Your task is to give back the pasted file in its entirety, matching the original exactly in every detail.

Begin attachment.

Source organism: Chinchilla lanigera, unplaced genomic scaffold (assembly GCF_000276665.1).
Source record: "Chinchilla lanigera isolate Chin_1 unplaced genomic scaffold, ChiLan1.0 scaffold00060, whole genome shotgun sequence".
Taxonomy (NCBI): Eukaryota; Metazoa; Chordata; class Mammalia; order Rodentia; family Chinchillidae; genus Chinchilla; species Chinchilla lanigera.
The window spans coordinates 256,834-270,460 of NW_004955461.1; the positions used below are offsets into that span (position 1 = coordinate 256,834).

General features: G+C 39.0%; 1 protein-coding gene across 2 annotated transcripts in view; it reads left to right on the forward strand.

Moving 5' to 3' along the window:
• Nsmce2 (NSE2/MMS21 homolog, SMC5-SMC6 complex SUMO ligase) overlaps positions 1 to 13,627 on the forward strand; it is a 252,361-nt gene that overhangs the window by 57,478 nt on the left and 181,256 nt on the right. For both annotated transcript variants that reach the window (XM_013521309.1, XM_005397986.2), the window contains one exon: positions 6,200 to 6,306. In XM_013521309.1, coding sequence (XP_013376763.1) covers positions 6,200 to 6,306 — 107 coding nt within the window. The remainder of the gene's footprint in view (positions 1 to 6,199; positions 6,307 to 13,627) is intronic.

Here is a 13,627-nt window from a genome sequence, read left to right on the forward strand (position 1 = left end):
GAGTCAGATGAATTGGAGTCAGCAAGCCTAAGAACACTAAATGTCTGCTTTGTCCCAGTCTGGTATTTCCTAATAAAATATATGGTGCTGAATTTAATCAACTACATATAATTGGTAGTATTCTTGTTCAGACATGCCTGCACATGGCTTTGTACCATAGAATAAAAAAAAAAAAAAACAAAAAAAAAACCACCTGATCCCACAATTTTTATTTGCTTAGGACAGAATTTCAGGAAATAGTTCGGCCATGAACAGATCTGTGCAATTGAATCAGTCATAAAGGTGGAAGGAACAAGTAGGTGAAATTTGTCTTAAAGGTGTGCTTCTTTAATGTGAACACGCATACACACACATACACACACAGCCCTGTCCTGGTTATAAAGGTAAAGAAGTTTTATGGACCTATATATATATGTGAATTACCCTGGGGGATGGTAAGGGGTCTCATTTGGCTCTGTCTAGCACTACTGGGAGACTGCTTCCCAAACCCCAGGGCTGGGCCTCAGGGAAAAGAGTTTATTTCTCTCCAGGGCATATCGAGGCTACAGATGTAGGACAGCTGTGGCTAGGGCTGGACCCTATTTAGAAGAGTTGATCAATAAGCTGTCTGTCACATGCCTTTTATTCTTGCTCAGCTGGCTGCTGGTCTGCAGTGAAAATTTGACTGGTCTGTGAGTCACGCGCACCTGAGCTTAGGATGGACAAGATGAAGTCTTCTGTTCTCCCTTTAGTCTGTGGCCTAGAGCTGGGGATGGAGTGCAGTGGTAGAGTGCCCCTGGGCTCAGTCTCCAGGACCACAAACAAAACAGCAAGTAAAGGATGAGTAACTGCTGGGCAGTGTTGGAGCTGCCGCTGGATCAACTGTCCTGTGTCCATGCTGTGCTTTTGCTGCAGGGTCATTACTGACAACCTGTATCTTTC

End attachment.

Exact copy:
Source organism: Chinchilla lanigera, unplaced genomic scaffold (assembly GCF_000276665.1).
Source record: "Chinchilla lanigera isolate Chin_1 unplaced genomic scaffold, ChiLan1.0 scaffold00060, whole genome shotgun sequence".
Taxonomy (NCBI): Eukaryota; Metazoa; Chordata; class Mammalia; order Rodentia; family Chinchillidae; genus Chinchilla; species Chinchilla lanigera.
The window spans coordinates 256,834-270,460 of NW_004955461.1; the positions used below are offsets into that span (position 1 = coordinate 256,834).

General features: G+C 39.0%; 1 protein-coding gene across 2 annotated transcripts in view; it reads left to right on the forward strand.

Moving 5' to 3' along the window:
• Nsmce2 (NSE2/MMS21 homolog, SMC5-SMC6 complex SUMO ligase) overlaps positions 1 to 13,627 on the forward strand; it is a 252,361-nt gene that overhangs the window by 57,478 nt on the left and 181,256 nt on the right. For both annotated transcript variants that reach the window (XM_013521309.1, XM_005397986.2), the window contains one exon: positions 6,200 to 6,306. In XM_013521309.1, coding sequence (XP_013376763.1) covers positions 6,200 to 6,306 — 107 coding nt within the window. The remainder of the gene's footprint in view (positions 1 to 6,199; positions 6,307 to 13,627) is intronic.

Here is a 13,627-nt window from a genome sequence, read left to right on the forward strand (position 1 = left end):
GAGTCAGATGAATTGGAGTCAGCAAGCCTAAGAACACTAAATGTCTGCTTTGTCCCAGTCTGGTATTTCCTAATAAAATATATGGTGCTGAATTTAATCAACTACATATAATTGGTAGTATTCTTGTTCAGACATGCCTGCACATGGCTTTGTACCATAGAATAAAAAAAAAAAAAAACAAAAAAAAAACCACCTGATCCCACAATTTTTATTTGCTTAGGACAGAATTTCAGGAAATAGTTCGGCCATGAACAGATCTGTGCAATTGAATCAGTCATAAAGGTGGAAGGAACAAGTAGGTGAAATTTGTCTTAAAGGTGTGCTTCTTTAATGTGAACACGCATACACACACATACACACACAGCCCTGTCCTGGTTATAAAGGTAAAGAAGTTTTATGGACCTATATATATATGTGAATTACCCTGGGGGATGGTAAGGGGTCTCATTTGGCTCTGTCTAGCACTACTGGGAGACTGCTTCCCAAACCCCAGGGCTGGGCCTCAGGGAAAAGAGTTTATTTCTCTCCAGGGCATATCGAGGCTACAGATGTAGGACAGCTGTGGCTAGGGCTGGACCCTATTTAGAAGAGTTGATCAATAAGCTGTCTGTCACATGCCTTTTATTCTTGCTCAGCTGGCTGCTGGTCTGCAGTGAAAATTTGACTGGTCTGTGAGTCACGCGCACCTGAGCTTAGGATGGACAAGATGAAGTCTTCTGTTCTCCCTTTAGTCTGTGGCCTAGAGCTGGGGATGGAGTGCAGTGGTAGAGTGCCCCTGGGCTCAGTCTCCAGGACCACAAACAAAACAGCAAGTAAAGGATGAGTAACTGCTGGGCAGTGTTGGAGCTGCCGCTGGATCAACTGTCCTGTGTCCATGCTGTGCTTTTGCTGCAGGGTCATTACTGACAACCTGTATCTTTC